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JACC Heart Fail. 2013 Dec;1(6):488-96. doi: 10.1016/j.jchf.2013.08.005. Epub 2013 Dec 2.

The prognostic significance of heart rate in patients hospitalized for heart failure with reduced ejection fraction in sinus rhythm: insights from the EVEREST (Efficacy of Vasopressin Antagonism in Heart Failure: Outcome Study With Tolvaptan) trial.

Author information

1
Center for Cardiovascular Innovation, Northwestern University Feinberg School of Medicine, Chicago, Illinois.
2
Department of Medicine, Massachusetts General Hospital, Harvard Medical School, Boston, Massachusetts.
3
Division of Cardiology, Department of Medicine, Northwestern University Feinberg School of Medicine, Chicago, Illinois.
4
Heart and Vascular Institute, University of Pittsburgh Medical Center, Pittsburgh, Pennsylvania.
5
ANMCO Research Center, Florence, Italy.
6
INSERM CIC 9501 and U961, Université de Lorraine, CHU Cardiology, Nancy, France.
7
The CardioVascular Center, Tufts Medical Center, Boston, Massachusetts.
8
Cardiology 1, Institut de Boli Cardiovasculare C.C. Iliescu, Bucharest, Romania.
9
Department of Molecular and Clinical Medicine, Sahlgrenska Academy, University of Gothenburg, Göteborg, Sweden.
10
Division of Cardiology, Emory University School of Medicine, Atlanta, Georgia.
11
Center for Cardiovascular Innovation, Northwestern University Feinberg School of Medicine, Chicago, Illinois. Electronic address: m-gheorghiade@northwestern.edu.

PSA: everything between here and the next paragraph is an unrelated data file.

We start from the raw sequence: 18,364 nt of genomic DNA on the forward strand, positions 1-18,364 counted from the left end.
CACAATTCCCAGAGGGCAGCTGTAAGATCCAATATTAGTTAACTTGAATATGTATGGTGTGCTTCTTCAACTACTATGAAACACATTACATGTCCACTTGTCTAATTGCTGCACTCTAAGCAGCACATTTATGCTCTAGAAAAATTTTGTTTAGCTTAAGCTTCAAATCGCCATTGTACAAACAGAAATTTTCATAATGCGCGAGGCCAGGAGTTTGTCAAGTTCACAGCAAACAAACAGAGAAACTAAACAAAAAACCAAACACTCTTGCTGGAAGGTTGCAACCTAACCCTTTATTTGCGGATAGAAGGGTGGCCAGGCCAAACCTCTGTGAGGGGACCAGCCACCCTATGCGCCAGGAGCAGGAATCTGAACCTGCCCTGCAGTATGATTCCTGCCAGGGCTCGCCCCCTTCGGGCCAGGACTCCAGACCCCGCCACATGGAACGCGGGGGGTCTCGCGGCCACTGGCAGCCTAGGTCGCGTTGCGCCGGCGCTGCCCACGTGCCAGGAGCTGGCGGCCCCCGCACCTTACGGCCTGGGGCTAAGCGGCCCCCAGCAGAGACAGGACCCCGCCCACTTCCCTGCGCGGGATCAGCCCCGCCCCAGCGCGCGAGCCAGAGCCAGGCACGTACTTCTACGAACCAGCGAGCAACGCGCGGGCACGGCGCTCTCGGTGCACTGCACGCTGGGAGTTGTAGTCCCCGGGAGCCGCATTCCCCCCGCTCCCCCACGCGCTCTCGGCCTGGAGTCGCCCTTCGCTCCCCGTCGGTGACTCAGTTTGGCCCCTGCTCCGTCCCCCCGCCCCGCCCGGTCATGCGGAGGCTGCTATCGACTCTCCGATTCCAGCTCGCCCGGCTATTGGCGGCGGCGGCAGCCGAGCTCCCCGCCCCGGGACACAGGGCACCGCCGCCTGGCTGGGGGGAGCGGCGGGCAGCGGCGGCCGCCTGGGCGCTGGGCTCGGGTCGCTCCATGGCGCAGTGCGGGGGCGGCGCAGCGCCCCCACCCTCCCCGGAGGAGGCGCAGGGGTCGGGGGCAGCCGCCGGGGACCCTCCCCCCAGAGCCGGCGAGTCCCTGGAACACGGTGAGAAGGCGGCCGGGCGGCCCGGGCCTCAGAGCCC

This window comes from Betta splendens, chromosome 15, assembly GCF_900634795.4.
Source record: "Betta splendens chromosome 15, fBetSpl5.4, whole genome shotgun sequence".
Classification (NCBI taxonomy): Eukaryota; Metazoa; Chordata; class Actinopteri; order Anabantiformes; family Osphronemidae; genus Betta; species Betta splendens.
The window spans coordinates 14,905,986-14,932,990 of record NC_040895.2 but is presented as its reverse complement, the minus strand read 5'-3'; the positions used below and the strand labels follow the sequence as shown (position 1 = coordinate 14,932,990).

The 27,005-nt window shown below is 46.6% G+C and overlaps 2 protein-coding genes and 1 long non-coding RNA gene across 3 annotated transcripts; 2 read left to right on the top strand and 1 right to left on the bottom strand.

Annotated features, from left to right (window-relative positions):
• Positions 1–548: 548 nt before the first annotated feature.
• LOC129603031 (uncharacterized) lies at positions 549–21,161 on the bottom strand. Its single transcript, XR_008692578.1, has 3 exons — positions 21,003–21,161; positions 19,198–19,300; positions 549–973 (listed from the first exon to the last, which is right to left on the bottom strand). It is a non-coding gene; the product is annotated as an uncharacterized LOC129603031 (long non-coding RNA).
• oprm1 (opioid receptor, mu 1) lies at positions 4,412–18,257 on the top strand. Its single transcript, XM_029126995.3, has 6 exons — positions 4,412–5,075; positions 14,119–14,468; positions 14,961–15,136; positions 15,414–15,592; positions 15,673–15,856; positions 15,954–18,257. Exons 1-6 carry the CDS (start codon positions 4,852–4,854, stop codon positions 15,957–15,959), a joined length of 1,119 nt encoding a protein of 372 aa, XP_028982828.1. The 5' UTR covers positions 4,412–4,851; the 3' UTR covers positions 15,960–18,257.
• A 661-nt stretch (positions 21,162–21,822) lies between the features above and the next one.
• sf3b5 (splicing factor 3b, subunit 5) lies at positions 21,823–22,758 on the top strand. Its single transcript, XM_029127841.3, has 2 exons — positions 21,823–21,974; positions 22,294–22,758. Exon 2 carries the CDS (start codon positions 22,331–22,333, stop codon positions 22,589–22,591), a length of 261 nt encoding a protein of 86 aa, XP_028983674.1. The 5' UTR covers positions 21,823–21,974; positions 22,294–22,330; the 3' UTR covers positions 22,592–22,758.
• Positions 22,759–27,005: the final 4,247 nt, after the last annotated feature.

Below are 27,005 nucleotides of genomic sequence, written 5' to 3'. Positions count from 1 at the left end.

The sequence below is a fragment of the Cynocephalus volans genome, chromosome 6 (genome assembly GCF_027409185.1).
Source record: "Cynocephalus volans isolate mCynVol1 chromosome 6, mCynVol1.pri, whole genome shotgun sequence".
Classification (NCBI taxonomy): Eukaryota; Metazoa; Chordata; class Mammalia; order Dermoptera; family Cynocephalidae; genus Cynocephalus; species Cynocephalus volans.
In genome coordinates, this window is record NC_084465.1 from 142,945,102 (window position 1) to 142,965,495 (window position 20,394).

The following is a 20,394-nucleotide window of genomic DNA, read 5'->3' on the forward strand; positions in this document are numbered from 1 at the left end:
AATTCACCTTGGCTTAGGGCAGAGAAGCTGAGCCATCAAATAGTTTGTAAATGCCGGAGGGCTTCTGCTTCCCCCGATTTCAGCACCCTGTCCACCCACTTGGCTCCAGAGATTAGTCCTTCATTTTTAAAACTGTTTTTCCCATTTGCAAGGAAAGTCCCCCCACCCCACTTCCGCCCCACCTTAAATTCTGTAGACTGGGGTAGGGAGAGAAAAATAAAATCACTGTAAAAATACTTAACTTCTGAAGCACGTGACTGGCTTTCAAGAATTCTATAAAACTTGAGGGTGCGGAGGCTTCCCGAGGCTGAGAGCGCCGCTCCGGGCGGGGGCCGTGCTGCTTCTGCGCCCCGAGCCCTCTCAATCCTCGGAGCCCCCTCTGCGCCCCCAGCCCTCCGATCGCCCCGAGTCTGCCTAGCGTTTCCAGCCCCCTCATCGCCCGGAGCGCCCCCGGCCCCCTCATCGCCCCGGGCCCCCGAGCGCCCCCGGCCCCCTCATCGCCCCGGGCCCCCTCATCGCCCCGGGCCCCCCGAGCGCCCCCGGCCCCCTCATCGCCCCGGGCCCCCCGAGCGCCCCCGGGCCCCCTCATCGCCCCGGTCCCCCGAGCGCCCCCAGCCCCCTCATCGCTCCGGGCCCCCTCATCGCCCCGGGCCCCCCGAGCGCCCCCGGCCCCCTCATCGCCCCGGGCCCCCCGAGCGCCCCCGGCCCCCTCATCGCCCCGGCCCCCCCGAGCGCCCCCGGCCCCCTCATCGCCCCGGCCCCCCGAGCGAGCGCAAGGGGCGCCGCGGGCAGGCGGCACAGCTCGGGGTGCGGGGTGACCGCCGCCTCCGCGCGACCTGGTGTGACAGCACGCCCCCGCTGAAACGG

Abstract

OBJECTIVES:

The purpose of this study was to characterize the relationship between heart rate and post-discharge outcomes in patients with hospitalization for heart failure (HHF) with reduced ejection fraction (EF) in sinus rhythm.

BACKGROUND:

A reduction in heart rate improves clinical outcomes in patients with chronic heart failure and in sinus rhythm, but the association between heart rate and post-discharge outcomes in patients with HHF is presently unclear.

METHODS:

This post-hoc analysis of the EVEREST (Efficacy of Vasopressin Antagonism in Heart Failure: Outcome Study With Tolvaptan) trial examined 1,947 patients with HHF and EF ≤40% not in atrial fibrillation/flutter or pacemaker dependent.

RESULTS:

The median follow-up period was 9.9 months. At baseline, patients with a higher heart rate tended to be younger with lower EF and were more likely to have worse New York Heart Association functional class and higher natriuretic peptide levels. After adjustment for clinical risk factors, baseline heart rate was not predictive of all-cause mortality (p ≥ 0.066). However, at ≥70 beats/min, every 5-beat increase in 1-week post-discharge heart rate was independently associated with increased all-cause mortality (hazard ratio: 1.13 [95% confidence interval: 1.05 to 1.22]; p = 0.002). Similarly, every 5-beat increase ≥70 beats/min in 4-week post-discharge heart rate was predictive of all-cause mortality (hazard ratio: 1.12 [95% confidence interval: 1.05 to 1.19]; p = 0.001).

CONCLUSIONS:

In this large cohort of patients with HHF with reduced EF and in sinus rhythm, baseline heart rate did not correlate with all-cause mortality. In contrast, at ≥70 beats/min, higher heart rate in the early post-discharge period was independently predictive of death during subsequent follow-up. Further study of post-discharge heart rate as a potential therapeutic target in this high-risk population is encouraged.

KEYWORDS:

heart failure; heart rate; hospitalization; mortality; prognosis

PMID:
24622000
DOI:
10.1016/j.jchf.2013.08.005
[Indexed for MEDLINE]
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